Residents now have stricter limitations on the hours they can work, but we are seeing rates of burnout continue to rise, so the problem is far more complex than just fatigue. Unfortunately, as medicine strives to become safer and more efficient--assuredly necessary goals--it is becoming more standardized and regimented. The typical successful pre-med student is ambitious, independent, curious and motivated by a desire to help people. But the new reality of medical practice leaves less time with patients, more conscripted protocols, more production pressure and far less autonomy. We may be setting the stage for such high rates of burnout by selecting the very personalities that will be frustrated within the medical system.
Unfortunately every doctor must now also be a business person, and there is no preparation for this in medical training. Until recently, academic medicine has been more sheltered from the financial stress of private practice, and so few students have seen a glimpse of what awaits them. I think it is imperative that we do a better job in medical schools and residency programs teaching young doctors how to realistically assess their choices and their practice options.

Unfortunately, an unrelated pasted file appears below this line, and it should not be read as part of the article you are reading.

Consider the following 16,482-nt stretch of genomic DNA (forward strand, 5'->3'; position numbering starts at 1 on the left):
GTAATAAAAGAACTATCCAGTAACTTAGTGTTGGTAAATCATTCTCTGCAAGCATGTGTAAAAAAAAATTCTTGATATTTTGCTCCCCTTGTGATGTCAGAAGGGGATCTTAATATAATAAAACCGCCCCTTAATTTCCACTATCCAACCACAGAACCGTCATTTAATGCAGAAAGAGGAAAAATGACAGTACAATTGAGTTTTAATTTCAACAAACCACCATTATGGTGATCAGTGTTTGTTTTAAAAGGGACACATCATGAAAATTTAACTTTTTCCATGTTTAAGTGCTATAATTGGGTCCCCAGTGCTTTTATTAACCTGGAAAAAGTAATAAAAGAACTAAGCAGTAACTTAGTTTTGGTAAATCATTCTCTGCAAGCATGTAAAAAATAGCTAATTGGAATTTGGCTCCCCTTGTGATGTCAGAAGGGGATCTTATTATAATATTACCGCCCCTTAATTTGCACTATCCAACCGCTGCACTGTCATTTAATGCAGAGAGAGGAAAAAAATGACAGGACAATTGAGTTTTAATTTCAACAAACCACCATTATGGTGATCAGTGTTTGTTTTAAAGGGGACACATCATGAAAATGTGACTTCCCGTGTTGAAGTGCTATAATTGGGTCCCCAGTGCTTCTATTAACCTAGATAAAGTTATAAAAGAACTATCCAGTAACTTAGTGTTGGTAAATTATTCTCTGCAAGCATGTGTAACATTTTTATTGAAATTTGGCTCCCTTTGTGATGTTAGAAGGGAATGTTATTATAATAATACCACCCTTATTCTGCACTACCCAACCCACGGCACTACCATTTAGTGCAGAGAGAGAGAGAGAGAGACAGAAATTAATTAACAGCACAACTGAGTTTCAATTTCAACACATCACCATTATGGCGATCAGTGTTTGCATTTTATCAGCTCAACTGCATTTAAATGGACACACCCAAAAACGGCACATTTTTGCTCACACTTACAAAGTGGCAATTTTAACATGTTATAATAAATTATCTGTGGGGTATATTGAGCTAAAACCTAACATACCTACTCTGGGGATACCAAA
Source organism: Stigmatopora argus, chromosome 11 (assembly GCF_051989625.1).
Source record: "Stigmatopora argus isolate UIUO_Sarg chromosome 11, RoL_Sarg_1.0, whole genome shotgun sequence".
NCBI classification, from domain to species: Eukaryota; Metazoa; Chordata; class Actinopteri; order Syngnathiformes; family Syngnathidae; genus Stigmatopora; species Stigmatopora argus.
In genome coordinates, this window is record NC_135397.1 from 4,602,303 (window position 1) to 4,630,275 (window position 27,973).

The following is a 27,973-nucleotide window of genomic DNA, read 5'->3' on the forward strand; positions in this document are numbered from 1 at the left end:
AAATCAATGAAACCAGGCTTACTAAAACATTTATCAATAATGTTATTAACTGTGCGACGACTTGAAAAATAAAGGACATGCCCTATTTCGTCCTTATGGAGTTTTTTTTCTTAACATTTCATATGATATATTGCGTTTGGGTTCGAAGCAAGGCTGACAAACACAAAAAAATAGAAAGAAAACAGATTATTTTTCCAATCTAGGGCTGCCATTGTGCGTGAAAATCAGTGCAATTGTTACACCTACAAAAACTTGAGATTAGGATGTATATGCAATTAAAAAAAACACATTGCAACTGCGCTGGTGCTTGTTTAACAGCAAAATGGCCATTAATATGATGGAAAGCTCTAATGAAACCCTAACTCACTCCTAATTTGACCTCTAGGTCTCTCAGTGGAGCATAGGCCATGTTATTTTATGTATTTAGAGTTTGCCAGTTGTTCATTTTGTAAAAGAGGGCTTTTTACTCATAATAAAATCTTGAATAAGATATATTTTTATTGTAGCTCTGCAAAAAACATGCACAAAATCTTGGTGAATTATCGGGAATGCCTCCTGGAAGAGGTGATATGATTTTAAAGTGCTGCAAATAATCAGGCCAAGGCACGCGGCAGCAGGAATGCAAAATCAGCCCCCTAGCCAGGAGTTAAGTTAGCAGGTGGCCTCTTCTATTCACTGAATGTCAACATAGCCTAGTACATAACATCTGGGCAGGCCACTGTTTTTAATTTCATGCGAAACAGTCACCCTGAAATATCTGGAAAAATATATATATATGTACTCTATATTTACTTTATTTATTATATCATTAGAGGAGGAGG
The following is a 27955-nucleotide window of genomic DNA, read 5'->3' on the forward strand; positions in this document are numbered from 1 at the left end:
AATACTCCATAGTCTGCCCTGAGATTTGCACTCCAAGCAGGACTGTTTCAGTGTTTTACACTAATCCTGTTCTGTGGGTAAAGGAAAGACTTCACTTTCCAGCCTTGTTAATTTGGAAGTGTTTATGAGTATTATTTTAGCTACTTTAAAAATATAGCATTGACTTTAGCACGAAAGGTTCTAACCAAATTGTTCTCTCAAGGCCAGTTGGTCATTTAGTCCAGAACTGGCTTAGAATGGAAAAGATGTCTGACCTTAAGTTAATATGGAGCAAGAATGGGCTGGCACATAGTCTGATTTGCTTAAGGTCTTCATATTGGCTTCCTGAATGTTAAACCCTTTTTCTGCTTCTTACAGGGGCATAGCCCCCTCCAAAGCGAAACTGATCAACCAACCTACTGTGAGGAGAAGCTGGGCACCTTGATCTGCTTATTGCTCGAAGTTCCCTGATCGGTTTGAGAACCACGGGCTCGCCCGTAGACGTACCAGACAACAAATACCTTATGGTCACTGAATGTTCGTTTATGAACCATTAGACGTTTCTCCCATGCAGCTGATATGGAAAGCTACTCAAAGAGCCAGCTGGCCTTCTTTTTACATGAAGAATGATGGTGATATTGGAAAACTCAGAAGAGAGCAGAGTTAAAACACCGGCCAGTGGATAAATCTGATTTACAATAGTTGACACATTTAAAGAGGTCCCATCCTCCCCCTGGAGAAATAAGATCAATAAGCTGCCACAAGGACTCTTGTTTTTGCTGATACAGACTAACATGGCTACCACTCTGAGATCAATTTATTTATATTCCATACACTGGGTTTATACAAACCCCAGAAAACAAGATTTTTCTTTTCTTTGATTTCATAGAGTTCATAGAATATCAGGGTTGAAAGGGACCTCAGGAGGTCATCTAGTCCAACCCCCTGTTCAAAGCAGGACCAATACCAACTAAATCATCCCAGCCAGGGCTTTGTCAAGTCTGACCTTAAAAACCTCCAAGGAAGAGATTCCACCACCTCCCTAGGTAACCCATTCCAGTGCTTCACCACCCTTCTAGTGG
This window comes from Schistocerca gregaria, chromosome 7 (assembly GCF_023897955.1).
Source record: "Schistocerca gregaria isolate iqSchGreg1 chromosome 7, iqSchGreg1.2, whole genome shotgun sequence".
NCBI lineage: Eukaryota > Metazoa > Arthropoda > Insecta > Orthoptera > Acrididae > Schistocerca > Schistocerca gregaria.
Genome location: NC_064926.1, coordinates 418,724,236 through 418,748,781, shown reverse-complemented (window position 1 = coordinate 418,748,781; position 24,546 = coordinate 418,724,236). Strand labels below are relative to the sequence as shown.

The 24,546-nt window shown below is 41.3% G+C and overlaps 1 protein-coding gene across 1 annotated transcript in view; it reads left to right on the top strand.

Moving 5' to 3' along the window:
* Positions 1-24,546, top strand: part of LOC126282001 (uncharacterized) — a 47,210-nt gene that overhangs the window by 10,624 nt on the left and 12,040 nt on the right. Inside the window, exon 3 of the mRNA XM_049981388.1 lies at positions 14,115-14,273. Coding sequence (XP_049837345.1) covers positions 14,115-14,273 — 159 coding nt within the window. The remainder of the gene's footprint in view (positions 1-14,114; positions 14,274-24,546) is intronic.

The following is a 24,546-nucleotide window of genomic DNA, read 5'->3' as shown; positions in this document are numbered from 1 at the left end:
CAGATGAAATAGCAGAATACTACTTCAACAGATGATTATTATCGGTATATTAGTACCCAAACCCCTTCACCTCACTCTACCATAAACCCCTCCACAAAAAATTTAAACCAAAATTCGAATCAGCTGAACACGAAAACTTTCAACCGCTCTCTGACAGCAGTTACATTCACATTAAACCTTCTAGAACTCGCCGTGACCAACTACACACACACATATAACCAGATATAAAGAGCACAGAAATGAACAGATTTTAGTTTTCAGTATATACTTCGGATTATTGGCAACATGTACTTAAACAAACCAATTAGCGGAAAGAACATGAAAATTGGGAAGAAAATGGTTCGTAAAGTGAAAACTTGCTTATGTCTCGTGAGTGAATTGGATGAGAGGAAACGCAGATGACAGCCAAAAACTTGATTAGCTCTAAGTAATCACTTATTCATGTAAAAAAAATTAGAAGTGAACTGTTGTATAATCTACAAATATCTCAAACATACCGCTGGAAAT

MRD: At what point did you realize your life was being overwhelmed by your career?
CWC: It would be easy for me to say it was purely a conflict between time with my family and time with my patients, but if I examine the emotional factors that really led to my own burnout they began when I found myself spending as many hours on paperwork as I spent with patients. I was in a primary care practice when the first waves of medical reform were rolling though, and suddenly many decisions I made felt like a battle--for more time with each patient, for the specific drugs or tests I felt were necessary, for the appropriate referrals. For every positive stroke I got from a satisfying patient interaction, I got two or three negative strokes filling out myriad insurance forms or telling a patient their health plan would not allow mental health counseling. The gap between the doctor I had intended to become and what I did day-to-day was crushing my spirit.